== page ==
In detailed evaluations against 'Duke', the early season quality standard, 'Talisman' showed excellent yields, although slightly lower than 'Duke' (5.8 kg/plant vs. 6.2 kg/plant) (Table 3). 'Talisman' showed larger berry size (2.0 g ± 0.5), higher firmness (194 g/mm dfl ± 22), higher soluble solids (10.7 °Brix ± 1.4), and higher titratable acidity (0.94% citric acid eq. ± 0.43) than 'Duke', but values for all these traits were generally comparable. Although 'Talisman' had higher firmness values than 'Duke' in commercial farm evaluations, 'Duke' retained its firmness and softened less after harvest than 'Talisman' and was therefore superior in long-term storage quality. Both 'Talisman' and 'Duke' are considered mild in flavour, and are significantly less acidic than medium-maturing cultivars such as Bluecrop or medium-late cultivars such as Liberty. Due to its mild flavour, 'Talisman' should benefit from pre-harvest water restriction whenever possible to concentrate both acids and sugars. Similarly, growers have recognised that limiting potassium fertilisation can improve grape acidity levels (Mpelasoka et al., 2003); such potassium manipulation could benefit cultivars such as Duke and Talisman.

Table 3.


Similar numerical evaluations of 'Talisman' against two commonly grown late maturing cultivars, Liberty and Elliott, showed that 'Talisman' matured in sync with 'Liberty' and with higher yields, but exhibited lower firmness and flavour than 'Liberty' (Table 2). "'Talisman' was superior to 'Elliott' in nominal traits, but 'Elliott' was a better choice if a truly late maturing cultivar was desired.

Table 2.


"Talisman' is suitable for production in areas where blueberries tall trees are typically grown. Its flowering time is very late (similar to that of 'Elliott'), and therefore probably avoids problems with spring frosts.


The flowers of 'Talisman' are elongated and coarsely urceolate-cylindrical, with delicate pink highlights near the base of the corolla (Fig. 2). Pollination tests have shown it to be highly self-fertilising, suggesting that it will be suitable for planting in solid blocks in the field. The fruit develops uniformly, and the plant produces compact, well-exposed clusters of uniformly sized fruit that ripen in a concentrated late-mid season ('Liberty'/'Jersey' season) (Fig. 3). Subjective evaluations show that 'Talisman' has an easy fruit removal force at harvest, potentially suitable for mechanical harvesting.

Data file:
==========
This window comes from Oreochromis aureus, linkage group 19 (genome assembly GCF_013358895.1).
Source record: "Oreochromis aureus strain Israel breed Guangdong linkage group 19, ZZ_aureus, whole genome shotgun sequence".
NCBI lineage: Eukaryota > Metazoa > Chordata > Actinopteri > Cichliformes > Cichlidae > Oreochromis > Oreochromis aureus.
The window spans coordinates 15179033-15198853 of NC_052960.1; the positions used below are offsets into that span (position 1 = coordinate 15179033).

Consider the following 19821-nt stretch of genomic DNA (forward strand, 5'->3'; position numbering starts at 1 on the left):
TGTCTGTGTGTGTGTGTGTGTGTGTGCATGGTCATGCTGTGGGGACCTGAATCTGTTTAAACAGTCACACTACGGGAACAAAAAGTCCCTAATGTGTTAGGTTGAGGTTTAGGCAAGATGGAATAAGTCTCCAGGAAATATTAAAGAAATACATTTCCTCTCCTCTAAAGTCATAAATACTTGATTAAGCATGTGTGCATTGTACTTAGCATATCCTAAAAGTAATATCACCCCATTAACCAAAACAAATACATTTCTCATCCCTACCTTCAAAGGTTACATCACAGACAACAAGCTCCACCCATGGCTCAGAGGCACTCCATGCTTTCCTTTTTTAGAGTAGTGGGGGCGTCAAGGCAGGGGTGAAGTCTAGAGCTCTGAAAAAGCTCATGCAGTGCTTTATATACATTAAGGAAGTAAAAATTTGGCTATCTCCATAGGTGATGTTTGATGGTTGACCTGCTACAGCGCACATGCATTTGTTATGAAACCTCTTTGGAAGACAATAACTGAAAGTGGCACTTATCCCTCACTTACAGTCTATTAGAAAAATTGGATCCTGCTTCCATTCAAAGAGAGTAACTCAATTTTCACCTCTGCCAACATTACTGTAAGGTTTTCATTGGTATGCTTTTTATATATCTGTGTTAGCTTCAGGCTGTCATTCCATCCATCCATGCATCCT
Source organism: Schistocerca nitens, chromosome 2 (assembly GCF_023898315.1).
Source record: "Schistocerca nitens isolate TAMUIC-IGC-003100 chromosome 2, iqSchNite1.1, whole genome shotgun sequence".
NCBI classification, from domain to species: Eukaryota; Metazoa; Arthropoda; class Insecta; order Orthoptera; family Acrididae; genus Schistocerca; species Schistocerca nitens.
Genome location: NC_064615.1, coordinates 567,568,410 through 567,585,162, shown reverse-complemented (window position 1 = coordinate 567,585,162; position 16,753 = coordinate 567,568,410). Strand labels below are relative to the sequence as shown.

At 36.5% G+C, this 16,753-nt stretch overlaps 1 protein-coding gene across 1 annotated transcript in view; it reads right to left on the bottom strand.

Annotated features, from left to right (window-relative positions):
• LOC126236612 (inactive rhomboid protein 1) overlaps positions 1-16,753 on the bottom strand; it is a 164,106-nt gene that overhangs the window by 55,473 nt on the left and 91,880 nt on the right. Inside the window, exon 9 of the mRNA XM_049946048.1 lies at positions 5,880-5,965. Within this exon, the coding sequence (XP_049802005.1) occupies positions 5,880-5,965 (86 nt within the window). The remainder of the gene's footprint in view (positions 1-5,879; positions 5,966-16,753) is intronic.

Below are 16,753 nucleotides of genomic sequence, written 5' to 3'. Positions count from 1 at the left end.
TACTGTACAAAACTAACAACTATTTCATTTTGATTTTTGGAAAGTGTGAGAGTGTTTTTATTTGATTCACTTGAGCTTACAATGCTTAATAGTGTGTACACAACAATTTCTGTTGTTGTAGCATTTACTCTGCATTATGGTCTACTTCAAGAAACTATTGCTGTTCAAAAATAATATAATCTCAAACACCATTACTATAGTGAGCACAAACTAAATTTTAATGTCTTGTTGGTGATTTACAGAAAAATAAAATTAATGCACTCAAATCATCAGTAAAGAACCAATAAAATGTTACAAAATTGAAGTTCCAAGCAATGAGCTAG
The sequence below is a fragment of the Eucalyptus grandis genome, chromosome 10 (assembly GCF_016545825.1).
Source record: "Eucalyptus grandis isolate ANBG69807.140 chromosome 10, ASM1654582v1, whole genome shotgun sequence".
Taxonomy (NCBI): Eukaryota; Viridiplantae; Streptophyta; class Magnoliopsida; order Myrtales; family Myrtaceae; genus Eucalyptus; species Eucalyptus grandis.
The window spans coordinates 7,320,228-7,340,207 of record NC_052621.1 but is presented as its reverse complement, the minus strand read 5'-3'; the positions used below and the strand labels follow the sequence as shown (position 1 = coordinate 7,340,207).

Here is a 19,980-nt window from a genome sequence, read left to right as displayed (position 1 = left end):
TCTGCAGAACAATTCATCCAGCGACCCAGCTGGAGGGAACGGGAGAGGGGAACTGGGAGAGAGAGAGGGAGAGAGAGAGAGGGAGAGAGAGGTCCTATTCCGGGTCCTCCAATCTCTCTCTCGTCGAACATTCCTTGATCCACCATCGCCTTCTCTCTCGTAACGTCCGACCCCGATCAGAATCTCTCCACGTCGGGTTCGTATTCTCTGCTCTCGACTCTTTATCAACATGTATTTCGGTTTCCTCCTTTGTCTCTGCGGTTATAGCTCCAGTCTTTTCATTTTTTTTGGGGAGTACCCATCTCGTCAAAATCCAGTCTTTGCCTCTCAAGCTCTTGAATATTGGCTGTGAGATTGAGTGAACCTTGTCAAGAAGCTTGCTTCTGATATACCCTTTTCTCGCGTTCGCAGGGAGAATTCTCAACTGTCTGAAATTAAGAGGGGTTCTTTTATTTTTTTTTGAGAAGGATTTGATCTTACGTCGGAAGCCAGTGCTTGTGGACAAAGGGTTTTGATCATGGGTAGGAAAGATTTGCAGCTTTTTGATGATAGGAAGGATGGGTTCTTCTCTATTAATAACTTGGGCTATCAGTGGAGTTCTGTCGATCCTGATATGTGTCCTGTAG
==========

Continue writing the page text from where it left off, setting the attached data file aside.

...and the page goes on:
Talisman' plants are vigorous and robust, with a rounded growth habit and a narrow base (Fig. 4). The plants tend to have a massive growth habit and may need assertive management at a young age to induce sufficient branching to form a balanced bush and to avoid producing a monopodial plant. "'Talisman' showed good resistance in the field to both stages of the fungal disease 'mummy berry', Monilinia vaccinii-corymbiosis (Scherm and Hildebrand, 2017) (blight was rated 1 on a scale of 1 to 5, comparable to 'Bluecrop' and 'Legacy'; mummy berry infection is low).



"Talisman is released as a public domain cultivar by the USDA-ARS, and as such can be freely propagated and grown without licensing restrictions. It is released unconditionally without any guarantee as to its performance or adaptation to specific environmental or cultural conditions. The U.S. Department of Agriculture, Agricultural Research Service has no plants for distribution, but can provide information on propagation sources for interested nurseries, breeders or researchers. Enquiries should be directed to Dr. Mark Ehlenfeldt, Philip E. Marucci Center for Blueberry and Cranberry Research and Extension, 125A Lake Oswego Road, Chatsworth, NJ 08019 or Mark.Ehlenfeldt@usda.gov. The genetic material of 'Talisman' will be deposited in the National Plant Germplasm System, where it will be available for research purposes, including the development and commercialization of new cultivars. Appropriate recognition is required if this germplasm contributes to the development of a new breeding line or cultivar.

Source: American Society for Horticulture Science